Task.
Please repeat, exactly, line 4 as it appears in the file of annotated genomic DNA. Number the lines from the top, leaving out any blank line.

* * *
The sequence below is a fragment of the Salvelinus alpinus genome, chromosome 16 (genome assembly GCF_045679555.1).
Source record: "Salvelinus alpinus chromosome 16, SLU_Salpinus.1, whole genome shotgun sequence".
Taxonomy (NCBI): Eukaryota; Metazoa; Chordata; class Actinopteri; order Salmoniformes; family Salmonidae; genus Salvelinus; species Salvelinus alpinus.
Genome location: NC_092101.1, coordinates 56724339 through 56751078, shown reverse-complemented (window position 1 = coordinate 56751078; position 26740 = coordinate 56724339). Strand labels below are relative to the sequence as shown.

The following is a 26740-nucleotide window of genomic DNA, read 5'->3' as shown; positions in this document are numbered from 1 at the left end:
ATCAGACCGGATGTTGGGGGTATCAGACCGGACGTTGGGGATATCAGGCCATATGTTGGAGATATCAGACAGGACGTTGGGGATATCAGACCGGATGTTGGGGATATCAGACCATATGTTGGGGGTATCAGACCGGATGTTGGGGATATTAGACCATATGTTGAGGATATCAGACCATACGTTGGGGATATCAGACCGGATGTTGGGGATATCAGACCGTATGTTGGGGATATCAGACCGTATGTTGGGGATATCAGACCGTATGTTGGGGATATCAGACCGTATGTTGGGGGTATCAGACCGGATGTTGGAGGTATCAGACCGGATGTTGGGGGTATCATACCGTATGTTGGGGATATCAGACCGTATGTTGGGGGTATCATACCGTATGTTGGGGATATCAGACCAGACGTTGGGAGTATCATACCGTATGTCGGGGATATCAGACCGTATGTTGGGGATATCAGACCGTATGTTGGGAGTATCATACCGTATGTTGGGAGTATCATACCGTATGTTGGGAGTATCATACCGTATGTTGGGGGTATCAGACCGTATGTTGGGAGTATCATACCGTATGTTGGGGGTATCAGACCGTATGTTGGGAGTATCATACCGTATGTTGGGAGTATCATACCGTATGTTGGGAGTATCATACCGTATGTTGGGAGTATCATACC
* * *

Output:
Genome location: NC_092101.1, coordinates 56724339 through 56751078, shown reverse-complemented (window position 1 = coordinate 56751078; position 26740 = coordinate 56724339). Strand labels below are relative to the sequence as shown.